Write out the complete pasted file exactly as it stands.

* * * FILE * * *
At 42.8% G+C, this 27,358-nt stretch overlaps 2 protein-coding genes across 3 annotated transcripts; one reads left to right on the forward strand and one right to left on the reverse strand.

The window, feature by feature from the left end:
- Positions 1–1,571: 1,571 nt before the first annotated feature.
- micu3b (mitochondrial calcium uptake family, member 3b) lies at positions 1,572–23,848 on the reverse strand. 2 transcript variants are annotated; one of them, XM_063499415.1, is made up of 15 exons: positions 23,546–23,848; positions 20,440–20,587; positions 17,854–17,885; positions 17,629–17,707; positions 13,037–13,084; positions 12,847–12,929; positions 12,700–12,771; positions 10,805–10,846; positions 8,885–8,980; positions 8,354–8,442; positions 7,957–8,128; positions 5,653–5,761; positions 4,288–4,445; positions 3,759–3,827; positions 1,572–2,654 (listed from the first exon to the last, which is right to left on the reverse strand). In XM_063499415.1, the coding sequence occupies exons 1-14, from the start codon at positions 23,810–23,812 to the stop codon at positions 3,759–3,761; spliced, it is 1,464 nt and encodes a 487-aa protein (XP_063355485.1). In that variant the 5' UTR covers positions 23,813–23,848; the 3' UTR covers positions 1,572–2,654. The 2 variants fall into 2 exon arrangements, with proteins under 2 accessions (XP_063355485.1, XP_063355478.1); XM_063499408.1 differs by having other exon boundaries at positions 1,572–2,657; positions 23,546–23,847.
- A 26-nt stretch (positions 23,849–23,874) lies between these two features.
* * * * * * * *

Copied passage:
At 42.8% G+C, this 27,358-nt stretch overlaps 2 protein-coding genes across 3 annotated transcripts; one reads left to right on the forward strand and one right to left on the reverse strand.

The window, feature by feature from the left end:
- Positions 1–1,571: 1,571 nt before the first annotated feature.
- micu3b (mitochondrial calcium uptake family, member 3b) lies at positions 1,572–23,848 on the reverse strand. 2 transcript variants are annotated; one of them, XM_063499415.1, is made up of 15 exons: positions 23,546–23,848; positions 20,440–20,587; positions 17,854–17,885; positions 17,629–17,707; positions 13,037–13,084; positions 12,847–12,929; positions 12,700–12,771; positions 10,805–10,846; positions 8,885–8,980; positions 8,354–8,442; positions 7,957–8,128; positions 5,653–5,761; positions 4,288–4,445; positions 3,759–3,827; positions 1,572–2,654 (listed from the first exon to the last, which is right to left on the reverse strand). In XM_063499415.1, the coding sequence occupies exons 1-14, from the start codon at positions 23,810–23,812 to the stop codon at positions 3,759–3,761; spliced, it is 1,464 nt and encodes a 487-aa protein (XP_063355485.1). In that variant the 5' UTR covers positions 23,813–23,848; the 3' UTR covers positions 1,572–2,654. The 2 variants fall into 2 exon arrangements, with proteins under 2 accessions (XP_063355485.1, XP_063355478.1); XM_063499408.1 differs by having other exon boundaries at positions 1,572–2,657; positions 23,546–23,847.
- A 26-nt stretch (positions 23,849–23,874) lies between these two features.